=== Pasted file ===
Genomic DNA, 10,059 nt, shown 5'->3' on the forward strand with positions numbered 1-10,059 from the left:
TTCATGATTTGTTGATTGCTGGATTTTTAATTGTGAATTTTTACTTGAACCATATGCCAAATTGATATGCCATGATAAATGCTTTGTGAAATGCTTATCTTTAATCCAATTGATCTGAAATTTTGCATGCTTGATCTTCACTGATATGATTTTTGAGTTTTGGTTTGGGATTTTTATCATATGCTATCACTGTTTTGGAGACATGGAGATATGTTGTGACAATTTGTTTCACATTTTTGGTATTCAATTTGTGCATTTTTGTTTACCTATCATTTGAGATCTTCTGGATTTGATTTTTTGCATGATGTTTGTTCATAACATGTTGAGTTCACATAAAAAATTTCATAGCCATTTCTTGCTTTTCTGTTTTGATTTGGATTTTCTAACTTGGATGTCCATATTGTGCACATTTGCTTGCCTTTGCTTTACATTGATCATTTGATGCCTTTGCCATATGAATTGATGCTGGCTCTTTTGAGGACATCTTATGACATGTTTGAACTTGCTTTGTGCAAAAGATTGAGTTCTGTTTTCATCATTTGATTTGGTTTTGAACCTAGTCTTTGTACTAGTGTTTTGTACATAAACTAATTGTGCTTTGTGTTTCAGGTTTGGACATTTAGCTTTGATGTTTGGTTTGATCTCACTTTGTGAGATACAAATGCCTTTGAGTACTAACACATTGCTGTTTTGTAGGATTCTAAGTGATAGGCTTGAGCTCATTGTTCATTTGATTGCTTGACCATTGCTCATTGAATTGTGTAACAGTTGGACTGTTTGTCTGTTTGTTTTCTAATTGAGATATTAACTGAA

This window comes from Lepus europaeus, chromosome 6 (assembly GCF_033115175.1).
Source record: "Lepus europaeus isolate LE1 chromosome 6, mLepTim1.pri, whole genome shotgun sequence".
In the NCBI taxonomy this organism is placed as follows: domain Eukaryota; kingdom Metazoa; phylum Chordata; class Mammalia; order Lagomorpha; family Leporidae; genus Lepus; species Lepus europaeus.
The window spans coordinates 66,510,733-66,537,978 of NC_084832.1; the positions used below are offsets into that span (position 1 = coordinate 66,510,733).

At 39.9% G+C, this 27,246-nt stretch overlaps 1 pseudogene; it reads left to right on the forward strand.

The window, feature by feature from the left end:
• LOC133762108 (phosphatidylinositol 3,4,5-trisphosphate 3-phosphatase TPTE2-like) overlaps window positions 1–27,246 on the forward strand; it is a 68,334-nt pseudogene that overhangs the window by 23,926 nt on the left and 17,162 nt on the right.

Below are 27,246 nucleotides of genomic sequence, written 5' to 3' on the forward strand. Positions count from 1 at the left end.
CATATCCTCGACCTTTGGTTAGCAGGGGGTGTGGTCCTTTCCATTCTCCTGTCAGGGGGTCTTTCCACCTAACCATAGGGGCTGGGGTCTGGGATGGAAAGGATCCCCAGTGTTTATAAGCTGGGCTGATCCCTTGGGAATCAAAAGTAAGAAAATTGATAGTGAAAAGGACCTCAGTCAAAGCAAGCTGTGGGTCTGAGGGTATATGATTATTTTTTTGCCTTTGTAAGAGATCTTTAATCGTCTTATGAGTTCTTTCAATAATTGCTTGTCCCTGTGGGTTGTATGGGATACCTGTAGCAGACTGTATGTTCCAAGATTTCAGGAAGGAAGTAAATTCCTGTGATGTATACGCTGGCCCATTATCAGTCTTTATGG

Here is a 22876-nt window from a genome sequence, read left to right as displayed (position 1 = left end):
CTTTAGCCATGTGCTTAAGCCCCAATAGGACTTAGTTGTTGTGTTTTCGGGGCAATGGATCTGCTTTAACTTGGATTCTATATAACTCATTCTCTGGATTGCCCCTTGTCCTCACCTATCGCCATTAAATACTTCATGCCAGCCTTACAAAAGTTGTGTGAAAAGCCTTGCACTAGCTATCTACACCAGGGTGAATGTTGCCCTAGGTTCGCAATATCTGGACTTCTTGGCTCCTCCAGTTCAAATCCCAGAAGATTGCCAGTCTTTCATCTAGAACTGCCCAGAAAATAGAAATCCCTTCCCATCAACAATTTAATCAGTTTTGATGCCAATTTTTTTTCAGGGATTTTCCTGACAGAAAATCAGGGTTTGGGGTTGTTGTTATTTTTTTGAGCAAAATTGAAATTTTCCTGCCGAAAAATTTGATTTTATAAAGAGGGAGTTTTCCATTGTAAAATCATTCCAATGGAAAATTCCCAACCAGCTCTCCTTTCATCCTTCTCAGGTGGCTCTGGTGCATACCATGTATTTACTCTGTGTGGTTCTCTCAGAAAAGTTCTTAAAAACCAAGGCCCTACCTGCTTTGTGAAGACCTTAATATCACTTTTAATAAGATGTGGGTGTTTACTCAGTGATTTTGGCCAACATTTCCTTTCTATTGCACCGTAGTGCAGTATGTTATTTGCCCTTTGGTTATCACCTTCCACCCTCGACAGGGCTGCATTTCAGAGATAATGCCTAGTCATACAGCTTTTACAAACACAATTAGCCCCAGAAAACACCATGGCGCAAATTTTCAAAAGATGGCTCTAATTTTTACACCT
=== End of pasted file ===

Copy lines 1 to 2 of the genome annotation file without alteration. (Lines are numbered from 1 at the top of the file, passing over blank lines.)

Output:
Genomic DNA, 10,059 nt, shown 5'->3' on the forward strand with positions numbered 1-10,059 from the left:
TTCATGATTTGTTGATTGCTGGATTTTTAATTGTGAATTTTTACTTGAACCATATGCCAAATTGATATGCCATGATAAATGCTTTGTGAAATGCTTATCTTTAATCCAATTGATCTGAAATTTTGCATGCTTGATCTTCACTGATATGATTTTTGAGTTTTGGTTTGGGATTTTTATCATATGCTATCACTGTTTTGGAGACATGGAGATATGTTGTGACAATTTGTTTCACATTTTTGGTATTCAATTTGTGCATTTTTGTTTACCTATCATTTGAGATCTTCTGGATTTGATTTTTTGCATGATGTTTGTTCATAACATGTTGAGTTCACATAAAAAATTTCATAGCCATTTCTTGCTTTTCTGTTTTGATTTGGATTTTCTAACTTGGATGTCCATATTGTGCACATTTGCTTGCCTTTGCTTTACATTGATCATTTGATGCCTTTGCCATATGAATTGATGCTGGCTCTTTTGAGGACATCTTATGACATGTTTGAACTTGCTTTGTGCAAAAGATTGAGTTCTGTTTTCATCATTTGATTTGGTTTTGAACCTAGTCTTTGTACTAGTGTTTTGTACATAAACTAATTGTGCTTTGTGTTTCAGGTTTGGACATTTAGCTTTGATGTTTGGTTTGATCTCACTTTGTGAGATACAAATGCCTTTGAGTACTAACACATTGCTGTTTTGTAGGATTCTAAGTGATAGGCTTGAGCTCATTGTTCATTTGATTGCTTGACCATTGCTCATTGAATTGTGTAACAGTTGGACTGTTTGTCTGTTTGTTTTCTAATTGAGATATTAACTGAA